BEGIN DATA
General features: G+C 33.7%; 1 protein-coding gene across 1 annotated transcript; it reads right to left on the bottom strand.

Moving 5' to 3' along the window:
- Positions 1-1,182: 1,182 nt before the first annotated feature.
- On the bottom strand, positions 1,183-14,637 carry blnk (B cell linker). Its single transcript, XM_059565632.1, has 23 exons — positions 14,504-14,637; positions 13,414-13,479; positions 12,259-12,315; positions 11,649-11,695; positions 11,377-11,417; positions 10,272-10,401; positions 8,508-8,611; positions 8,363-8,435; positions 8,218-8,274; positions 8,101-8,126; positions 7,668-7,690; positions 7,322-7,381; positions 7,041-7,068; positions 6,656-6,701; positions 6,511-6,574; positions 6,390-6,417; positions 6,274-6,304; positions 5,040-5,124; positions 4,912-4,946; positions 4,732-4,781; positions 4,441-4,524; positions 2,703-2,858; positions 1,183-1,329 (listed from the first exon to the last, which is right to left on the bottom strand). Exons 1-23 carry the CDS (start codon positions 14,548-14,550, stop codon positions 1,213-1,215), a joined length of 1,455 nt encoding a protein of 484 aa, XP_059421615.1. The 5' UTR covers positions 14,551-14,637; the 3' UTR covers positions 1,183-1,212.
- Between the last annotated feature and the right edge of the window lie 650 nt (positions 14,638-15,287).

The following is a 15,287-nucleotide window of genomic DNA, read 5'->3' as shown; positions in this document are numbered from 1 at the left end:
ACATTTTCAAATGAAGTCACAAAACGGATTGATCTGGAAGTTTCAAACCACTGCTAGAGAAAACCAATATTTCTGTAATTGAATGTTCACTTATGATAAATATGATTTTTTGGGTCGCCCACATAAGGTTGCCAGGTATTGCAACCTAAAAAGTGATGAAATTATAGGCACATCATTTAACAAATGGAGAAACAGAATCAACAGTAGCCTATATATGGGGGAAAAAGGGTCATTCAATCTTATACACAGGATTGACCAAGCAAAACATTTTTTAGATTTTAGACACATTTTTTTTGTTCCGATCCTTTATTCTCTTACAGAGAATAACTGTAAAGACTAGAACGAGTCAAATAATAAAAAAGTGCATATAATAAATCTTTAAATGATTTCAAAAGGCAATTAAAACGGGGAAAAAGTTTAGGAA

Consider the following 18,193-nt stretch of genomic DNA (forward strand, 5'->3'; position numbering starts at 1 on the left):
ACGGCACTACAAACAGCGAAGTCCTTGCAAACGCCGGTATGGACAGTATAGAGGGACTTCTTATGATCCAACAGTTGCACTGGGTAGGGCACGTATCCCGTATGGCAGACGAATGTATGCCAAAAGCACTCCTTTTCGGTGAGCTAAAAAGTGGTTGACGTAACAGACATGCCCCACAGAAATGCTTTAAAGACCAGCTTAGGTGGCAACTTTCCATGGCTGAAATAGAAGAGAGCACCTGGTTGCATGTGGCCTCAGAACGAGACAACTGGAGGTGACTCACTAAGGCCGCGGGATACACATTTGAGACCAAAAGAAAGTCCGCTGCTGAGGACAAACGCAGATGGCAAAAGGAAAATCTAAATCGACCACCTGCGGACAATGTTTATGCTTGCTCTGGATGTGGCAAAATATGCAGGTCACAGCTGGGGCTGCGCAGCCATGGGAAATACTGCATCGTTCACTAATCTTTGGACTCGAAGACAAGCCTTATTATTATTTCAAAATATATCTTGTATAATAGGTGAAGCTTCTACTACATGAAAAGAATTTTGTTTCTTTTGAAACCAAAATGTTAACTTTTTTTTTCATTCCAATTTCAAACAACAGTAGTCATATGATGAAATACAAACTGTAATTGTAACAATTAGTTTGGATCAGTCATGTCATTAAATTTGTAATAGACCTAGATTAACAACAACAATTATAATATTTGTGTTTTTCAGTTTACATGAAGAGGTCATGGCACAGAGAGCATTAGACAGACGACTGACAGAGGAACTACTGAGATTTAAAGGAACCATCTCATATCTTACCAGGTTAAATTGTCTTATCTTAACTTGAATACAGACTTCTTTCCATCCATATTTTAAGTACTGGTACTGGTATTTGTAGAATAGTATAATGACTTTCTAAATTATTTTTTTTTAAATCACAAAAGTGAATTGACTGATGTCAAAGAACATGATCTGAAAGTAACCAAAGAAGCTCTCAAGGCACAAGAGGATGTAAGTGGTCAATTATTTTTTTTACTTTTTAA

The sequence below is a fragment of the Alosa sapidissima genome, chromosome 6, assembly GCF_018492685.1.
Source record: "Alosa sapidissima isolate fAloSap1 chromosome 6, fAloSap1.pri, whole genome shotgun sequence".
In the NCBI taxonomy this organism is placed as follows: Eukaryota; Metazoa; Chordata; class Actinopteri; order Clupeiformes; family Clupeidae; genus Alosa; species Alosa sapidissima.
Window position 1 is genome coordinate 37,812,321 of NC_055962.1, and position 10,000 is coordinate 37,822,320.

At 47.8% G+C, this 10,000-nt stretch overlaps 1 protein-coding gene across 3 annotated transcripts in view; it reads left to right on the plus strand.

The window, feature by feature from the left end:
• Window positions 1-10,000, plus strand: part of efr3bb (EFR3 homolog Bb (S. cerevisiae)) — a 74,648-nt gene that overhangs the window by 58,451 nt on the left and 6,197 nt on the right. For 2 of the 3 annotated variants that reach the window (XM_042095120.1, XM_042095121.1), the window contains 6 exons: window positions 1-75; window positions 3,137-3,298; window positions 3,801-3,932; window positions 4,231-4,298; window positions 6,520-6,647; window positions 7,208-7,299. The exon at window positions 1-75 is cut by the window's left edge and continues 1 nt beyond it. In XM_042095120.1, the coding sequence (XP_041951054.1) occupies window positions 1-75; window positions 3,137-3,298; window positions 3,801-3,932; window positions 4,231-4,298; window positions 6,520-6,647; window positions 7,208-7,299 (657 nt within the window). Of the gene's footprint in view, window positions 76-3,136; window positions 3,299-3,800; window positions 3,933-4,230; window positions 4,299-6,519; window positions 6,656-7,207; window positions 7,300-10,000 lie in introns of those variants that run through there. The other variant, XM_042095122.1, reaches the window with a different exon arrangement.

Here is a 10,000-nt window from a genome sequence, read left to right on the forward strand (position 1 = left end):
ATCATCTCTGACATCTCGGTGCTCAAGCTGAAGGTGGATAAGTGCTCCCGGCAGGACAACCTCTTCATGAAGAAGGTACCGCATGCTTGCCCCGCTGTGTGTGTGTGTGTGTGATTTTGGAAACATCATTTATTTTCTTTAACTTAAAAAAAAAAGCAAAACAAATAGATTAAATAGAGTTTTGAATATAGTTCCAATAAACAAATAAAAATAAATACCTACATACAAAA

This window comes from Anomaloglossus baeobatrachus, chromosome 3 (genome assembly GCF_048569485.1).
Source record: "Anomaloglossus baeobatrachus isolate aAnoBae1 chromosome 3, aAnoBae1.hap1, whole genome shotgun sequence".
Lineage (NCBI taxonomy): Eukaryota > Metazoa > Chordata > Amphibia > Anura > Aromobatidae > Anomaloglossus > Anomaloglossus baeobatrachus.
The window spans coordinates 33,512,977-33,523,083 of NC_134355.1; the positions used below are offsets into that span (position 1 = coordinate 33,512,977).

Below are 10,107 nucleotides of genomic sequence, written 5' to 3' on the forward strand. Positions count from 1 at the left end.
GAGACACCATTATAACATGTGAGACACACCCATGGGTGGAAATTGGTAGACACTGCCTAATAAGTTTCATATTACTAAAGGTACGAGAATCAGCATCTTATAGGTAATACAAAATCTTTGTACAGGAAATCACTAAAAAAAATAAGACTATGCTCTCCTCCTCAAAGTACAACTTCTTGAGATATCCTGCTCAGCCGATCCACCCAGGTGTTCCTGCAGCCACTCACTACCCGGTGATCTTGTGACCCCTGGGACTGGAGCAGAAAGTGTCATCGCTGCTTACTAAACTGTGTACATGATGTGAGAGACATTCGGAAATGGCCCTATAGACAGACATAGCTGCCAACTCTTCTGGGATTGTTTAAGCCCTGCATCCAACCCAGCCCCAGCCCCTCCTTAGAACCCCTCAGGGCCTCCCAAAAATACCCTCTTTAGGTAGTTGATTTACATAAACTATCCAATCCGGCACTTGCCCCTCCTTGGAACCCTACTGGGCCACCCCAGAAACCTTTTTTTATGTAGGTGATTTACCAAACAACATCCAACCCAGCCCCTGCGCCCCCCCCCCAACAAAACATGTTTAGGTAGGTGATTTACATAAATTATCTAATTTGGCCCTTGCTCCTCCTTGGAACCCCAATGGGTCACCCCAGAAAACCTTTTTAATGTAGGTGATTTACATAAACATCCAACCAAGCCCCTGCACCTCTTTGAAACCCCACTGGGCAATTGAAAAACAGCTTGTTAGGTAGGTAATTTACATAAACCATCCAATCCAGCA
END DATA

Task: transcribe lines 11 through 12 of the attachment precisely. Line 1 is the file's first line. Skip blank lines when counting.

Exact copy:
Source record: "Alosa sapidissima isolate fAloSap1 chromosome 6, fAloSap1.pri, whole genome shotgun sequence".
In the NCBI taxonomy this organism is placed as follows: Eukaryota; Metazoa; Chordata; class Actinopteri; order Clupeiformes; family Clupeidae; genus Alosa; species Alosa sapidissima.